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drinking-song, for him I have not written. Intelligibilia, non intellectum adfero.
I expect neither profit nor general fame by my writings; and I consider myself as having been amply repaid without either. Poetry has been to me its own "exceeding great reward:" it has soothed my afflictions; it has multiplied and refined my enjoyments; it has endeared solitude; and it has given me the habit of wishing to discover the Good and the Beautiful in all that meets and surrounds me.*
S. T. C.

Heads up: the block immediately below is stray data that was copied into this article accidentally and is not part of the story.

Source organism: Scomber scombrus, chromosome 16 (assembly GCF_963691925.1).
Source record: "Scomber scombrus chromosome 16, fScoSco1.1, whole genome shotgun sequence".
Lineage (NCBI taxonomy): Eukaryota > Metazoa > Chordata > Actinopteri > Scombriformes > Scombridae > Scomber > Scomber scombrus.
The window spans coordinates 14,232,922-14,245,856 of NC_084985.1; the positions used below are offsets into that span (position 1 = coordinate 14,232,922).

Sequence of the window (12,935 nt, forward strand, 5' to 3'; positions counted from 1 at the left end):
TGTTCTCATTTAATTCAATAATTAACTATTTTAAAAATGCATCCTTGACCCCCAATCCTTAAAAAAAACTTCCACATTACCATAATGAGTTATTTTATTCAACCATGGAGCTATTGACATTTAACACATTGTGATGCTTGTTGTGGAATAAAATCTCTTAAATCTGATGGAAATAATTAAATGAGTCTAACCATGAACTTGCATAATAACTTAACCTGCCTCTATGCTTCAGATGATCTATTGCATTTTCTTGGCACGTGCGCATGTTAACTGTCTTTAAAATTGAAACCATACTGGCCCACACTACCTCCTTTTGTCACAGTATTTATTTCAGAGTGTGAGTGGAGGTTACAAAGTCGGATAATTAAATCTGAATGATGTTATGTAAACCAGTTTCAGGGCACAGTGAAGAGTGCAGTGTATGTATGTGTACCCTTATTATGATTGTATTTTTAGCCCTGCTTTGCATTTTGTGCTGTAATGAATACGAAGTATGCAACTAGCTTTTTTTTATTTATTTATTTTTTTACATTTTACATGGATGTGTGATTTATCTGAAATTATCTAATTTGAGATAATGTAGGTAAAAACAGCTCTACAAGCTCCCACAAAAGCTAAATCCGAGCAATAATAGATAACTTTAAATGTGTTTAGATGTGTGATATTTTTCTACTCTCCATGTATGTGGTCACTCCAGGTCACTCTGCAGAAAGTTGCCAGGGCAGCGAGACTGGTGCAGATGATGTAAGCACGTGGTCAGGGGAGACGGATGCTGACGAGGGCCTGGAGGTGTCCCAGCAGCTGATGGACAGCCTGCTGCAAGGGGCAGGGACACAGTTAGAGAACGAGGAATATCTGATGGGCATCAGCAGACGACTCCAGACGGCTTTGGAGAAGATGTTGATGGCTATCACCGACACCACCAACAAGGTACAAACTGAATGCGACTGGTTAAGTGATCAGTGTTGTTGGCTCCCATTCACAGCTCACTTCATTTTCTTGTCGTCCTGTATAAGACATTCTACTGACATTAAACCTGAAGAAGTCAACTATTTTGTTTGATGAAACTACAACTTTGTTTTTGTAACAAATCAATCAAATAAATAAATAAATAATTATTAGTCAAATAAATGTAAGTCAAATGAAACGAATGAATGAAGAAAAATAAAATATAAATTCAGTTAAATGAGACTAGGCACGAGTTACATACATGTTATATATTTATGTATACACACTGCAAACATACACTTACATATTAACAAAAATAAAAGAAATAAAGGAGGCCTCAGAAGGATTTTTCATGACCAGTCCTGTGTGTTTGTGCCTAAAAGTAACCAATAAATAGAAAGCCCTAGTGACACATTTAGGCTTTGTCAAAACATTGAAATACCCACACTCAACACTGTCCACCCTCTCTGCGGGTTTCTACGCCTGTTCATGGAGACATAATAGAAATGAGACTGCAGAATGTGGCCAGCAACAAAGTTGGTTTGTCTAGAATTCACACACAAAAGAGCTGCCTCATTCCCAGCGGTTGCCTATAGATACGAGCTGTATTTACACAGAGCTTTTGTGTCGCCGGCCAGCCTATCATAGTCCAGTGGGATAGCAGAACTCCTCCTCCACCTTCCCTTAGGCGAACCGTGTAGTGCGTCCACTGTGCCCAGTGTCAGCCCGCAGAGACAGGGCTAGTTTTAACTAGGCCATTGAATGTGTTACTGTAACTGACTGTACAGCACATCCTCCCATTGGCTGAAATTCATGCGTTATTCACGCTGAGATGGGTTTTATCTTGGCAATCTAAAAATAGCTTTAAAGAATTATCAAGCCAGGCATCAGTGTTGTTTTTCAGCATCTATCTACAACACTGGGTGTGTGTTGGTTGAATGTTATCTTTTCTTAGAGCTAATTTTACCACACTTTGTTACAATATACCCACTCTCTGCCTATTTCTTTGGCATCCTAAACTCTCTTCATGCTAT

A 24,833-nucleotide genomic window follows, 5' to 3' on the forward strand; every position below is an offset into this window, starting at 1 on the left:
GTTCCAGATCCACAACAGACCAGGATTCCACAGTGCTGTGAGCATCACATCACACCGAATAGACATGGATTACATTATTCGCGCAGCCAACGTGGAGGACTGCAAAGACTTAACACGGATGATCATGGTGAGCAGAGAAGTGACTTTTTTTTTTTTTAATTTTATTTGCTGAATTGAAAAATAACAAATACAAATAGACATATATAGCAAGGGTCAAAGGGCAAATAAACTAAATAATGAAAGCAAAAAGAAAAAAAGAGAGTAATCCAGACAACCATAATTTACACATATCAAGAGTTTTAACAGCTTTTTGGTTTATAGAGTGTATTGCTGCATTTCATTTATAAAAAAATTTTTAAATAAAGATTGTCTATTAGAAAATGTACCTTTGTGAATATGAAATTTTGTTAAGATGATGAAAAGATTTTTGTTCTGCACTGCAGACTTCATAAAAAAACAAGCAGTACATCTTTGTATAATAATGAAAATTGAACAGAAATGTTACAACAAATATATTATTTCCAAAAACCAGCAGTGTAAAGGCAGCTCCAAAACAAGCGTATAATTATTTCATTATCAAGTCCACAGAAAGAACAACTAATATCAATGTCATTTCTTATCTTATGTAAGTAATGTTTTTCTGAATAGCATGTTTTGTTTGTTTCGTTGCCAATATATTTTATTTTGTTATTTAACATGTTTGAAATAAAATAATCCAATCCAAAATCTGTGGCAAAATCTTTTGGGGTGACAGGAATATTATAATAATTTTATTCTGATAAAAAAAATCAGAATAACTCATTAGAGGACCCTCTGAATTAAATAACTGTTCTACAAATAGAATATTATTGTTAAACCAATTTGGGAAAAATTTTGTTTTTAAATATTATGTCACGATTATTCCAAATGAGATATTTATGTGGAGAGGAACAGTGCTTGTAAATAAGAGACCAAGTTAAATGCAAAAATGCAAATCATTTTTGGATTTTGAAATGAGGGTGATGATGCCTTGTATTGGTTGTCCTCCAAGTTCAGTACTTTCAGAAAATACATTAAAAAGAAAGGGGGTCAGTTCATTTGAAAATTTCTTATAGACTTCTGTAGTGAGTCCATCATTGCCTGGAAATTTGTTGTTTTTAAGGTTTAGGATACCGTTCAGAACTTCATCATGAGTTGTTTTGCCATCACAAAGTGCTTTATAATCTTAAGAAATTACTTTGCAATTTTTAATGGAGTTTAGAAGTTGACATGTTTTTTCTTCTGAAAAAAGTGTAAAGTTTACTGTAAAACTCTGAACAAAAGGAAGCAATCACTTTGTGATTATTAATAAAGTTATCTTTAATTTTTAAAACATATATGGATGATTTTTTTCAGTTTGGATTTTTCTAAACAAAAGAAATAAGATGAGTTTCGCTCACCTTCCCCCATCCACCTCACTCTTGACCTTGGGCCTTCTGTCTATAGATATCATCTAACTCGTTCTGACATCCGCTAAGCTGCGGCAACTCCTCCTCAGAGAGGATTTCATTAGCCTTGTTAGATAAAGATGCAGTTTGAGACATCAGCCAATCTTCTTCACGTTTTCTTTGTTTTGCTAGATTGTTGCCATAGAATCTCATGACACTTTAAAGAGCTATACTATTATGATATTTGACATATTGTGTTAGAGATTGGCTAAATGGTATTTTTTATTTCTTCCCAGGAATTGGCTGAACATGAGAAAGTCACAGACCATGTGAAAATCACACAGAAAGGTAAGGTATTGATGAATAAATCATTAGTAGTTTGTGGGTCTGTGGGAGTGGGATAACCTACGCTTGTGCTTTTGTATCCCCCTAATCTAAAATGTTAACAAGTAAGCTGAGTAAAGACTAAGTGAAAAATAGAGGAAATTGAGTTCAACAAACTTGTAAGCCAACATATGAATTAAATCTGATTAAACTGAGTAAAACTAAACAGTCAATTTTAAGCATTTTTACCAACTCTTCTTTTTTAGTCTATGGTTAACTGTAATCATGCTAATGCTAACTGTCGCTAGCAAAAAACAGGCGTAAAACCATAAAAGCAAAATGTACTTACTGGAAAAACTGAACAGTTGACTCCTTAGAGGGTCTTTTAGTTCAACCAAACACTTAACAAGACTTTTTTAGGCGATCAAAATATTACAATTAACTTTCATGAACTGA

* The above Preface was prefixed by the author to the third edition of the Juvenile Poems, in 1803, and transferred by him without alteration to the collected edition of his poetical works in 1828. It is made up from the Prefaces to the first two editions of his Poems, and referred, in the first instance, to the earlier productions of his Muse. In the Preface to the Sibylline Leaves, which he did not reprint, he states that that collection was "presented to the reader as perfect as the author's skill and powers could render them;" adding, that "henceforward he must be occupied by studies of a very different kind." The motto which appears on a subsequent page is taken from the same place, and points to a similar conclusion.